Jackson could best be described as an ‘old soul’, a child filled with a quiet dignity and strength of character born of knowledge and experience that extends far beyond his modest age. Although Jackson’s parents make a valiant effort to shield he and his younger sister, Robin, from the true severity of their situation, pretending it’s a grand adventure instead, Jackson isn’t fooled. He’s perceptive enough to recognize the gnawing hunger in the pit of his stomach – best staved off by a trusty game of ‘Cerealball’ – and his parent’s increasing arguments as familiar warning sign of things to come. Whether he’s reacting with resilience and quiet bravery or resentment and abject fear, readers can’t help but appreciate the emotional honesty and authenticity inherent in Jackson’s portrayal. Applegate is careful not to patronize her audience, trusting young readers to grasp the lessons conveyed about truth, unconditional love, and the everyday magic of imagination most often imparted by Crenshaw, Jackson’s weird, wonderful and wise imaginary friend. Another important relationship in Jackson’s life is that which he has with his best friend, Marisol. Though she makes few physical appearances throughout the novel, her presence is powerfully felt, providing a perfect counterbalance of whimsy, optimism and imagination to Jackson’s steadfast reliance on facts, logic and reason.
Swanlake village wasn’t a fancy place at all, just a regular old neighbourhood. But it was friendly. It was the kind of place where you could smell hot dogs and burgers grilling every weekend. Where kids rode their scooters on the sidewalk and sold lousy lemonade for a quarter a cup. It was a place where you had friends you could count on, like Marisol.
You wouldn’t have thought it was a place where people were worried or hungry or sad.
Our school librarian likes to say you can’t judge a book by its cover. Maybe it’s the same way with neighbourhoods. Maybe you can’t judge a place by its swans.
Though relatively short in length, Crenshaw‘s ambition and the importance of the messages it conveys to young readers should not to be underestimated. In the novel, Applegate explores topics including poverty, homelessness and chronic illness with realism and sensitivity. Due to the weight and seriousness of the subject matter, however, the author is also careful to temper each of these with hope, love, imagination, and wonder, which allow readers to explore these in a safe and healthy manner. Moreover, simply because these issues might prove difficult to discuss about makes them no less important, or relevant, to today’s readers. In telling Jackson’s story, Applegate is relating a situation that will be all too familiar to many, where circumstances beyond a family’s control leave them struggling to find a measure of comfort and security in a situation they were never taught to expect or plan for. The author provides no easy answers or trite solutions, focusing instead on a nuanced, compelling exploration of Jackson’s feelings and the impact it has on the family as a whole. Practically-speaking, each chapter is brief, spanning no more than four or five pages. This, in combination with Applegate’s evocative and humourous narrative voice, make Crenshaw an easy, engrossing read that children can devour in a matter of hours.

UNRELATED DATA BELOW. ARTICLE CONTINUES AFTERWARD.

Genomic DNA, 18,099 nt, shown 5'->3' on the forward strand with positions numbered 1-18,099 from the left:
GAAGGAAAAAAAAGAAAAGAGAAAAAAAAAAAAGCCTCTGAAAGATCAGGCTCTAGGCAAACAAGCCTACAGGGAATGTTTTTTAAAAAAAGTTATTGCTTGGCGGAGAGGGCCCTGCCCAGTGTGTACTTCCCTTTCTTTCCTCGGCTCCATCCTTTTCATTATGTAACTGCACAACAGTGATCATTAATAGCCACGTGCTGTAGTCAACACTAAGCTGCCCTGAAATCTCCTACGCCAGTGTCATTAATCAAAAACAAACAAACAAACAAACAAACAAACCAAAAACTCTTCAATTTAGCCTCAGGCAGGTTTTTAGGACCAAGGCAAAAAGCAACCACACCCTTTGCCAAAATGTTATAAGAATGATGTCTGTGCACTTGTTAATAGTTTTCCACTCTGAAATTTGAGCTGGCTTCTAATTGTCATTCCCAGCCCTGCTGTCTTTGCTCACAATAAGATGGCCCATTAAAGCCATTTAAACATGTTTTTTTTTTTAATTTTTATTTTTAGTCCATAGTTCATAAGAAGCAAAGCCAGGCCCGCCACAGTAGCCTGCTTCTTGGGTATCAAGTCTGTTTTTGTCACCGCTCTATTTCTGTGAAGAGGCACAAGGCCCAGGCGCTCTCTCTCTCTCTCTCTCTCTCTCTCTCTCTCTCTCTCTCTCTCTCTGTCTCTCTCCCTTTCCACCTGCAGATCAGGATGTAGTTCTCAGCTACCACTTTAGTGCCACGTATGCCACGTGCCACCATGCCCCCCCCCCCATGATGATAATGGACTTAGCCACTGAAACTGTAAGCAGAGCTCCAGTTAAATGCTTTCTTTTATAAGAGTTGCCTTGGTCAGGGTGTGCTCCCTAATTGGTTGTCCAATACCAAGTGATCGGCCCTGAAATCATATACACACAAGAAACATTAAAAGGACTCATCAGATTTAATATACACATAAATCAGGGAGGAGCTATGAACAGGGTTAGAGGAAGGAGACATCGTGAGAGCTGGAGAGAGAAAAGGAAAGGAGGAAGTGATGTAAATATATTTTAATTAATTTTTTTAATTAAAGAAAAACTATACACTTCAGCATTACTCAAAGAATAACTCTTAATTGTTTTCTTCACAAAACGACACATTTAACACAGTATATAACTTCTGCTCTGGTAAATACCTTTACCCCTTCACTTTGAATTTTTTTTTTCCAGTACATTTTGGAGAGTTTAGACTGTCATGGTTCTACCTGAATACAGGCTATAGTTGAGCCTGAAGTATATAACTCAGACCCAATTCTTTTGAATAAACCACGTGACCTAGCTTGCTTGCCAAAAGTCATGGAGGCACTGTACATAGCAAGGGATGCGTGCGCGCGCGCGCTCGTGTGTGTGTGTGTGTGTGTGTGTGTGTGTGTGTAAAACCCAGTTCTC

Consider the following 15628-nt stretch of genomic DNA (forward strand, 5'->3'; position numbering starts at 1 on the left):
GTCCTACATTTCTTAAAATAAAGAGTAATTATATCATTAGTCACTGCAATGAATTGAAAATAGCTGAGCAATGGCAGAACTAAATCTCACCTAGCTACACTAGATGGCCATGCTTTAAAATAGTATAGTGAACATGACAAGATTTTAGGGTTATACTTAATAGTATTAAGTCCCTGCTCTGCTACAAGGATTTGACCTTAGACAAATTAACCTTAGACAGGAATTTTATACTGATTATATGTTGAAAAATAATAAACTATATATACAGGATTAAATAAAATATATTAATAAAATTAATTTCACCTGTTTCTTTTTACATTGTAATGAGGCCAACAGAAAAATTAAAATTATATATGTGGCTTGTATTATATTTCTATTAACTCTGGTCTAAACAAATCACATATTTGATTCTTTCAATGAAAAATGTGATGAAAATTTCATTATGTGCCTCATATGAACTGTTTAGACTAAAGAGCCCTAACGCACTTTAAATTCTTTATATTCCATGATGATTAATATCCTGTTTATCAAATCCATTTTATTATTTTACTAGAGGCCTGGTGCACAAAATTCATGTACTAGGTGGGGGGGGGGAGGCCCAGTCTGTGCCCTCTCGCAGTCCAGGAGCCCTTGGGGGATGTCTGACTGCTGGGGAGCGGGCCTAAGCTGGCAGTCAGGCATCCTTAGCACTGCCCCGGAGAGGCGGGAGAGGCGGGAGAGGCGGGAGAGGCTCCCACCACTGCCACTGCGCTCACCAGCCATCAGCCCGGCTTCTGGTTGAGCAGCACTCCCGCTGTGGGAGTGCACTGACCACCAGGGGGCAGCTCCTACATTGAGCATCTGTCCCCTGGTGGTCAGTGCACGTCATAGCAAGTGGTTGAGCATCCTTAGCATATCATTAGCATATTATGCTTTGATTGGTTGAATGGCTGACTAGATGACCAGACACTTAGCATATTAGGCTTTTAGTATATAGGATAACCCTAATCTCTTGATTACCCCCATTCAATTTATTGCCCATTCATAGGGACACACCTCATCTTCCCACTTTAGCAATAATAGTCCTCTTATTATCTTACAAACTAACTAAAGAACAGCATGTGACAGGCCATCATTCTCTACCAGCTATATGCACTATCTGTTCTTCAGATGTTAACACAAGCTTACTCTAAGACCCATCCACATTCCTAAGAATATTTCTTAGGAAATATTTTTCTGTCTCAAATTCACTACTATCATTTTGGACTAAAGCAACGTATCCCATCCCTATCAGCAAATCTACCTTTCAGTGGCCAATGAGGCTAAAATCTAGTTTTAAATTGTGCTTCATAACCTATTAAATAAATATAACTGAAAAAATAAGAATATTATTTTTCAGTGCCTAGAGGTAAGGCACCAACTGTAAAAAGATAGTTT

There had to be a logical explanation.
There’s always a logical explanation.
Meantime, I was going to enjoy the magic while I could.
Providing the perfect equilibrium between truth and realism and magic and imagination, Crenshaw is a sobering reminder that Jackson’s situation is neither as rare nor as simple as one might assume. Despite its often difficult subject matter, however, the author is also careful to craft a narrative full of hope and wonder, should the reader only be willing to see it. Poignant, heartwarming, and ultimately inspiring, Katherine Applegate’s latest is a powerful testament to the resilience of the human spirit and promises to be a classic for a new generation of readers young and old alike. I guess you might even say it’s the cat’s meow. Right, Crenshaw?
Still not sure this is the right book for you? Why not listen to what some other bloggers had to say about it?
● Heidi @ Geo Librarian wrote “I can highly recommend this book as a sweet story, beautifully told, but also a powerful look at an issue that all too many children are familiar with.” (Read the rest of the review Here!)
● Jody @ Kinderlit Canada wrote “Applegate is a phenomenal writer, with a marvelously deft touch; she walks a very thin line between the realistic and the melodramatic, never allowing things to become too heavy nor too light.” (Read the rest of the review Here!)
● Michelle @ Michelle and Leslie’s Book Picks wrote “Crenshaw is a compelling, necessary read. It’s a realistic look at child hunger and poverty, and brings home the message that we don’t have to look far – they are in our communities, in our neighborhoods and maybe our friends.” (Read the rest of the review Here!)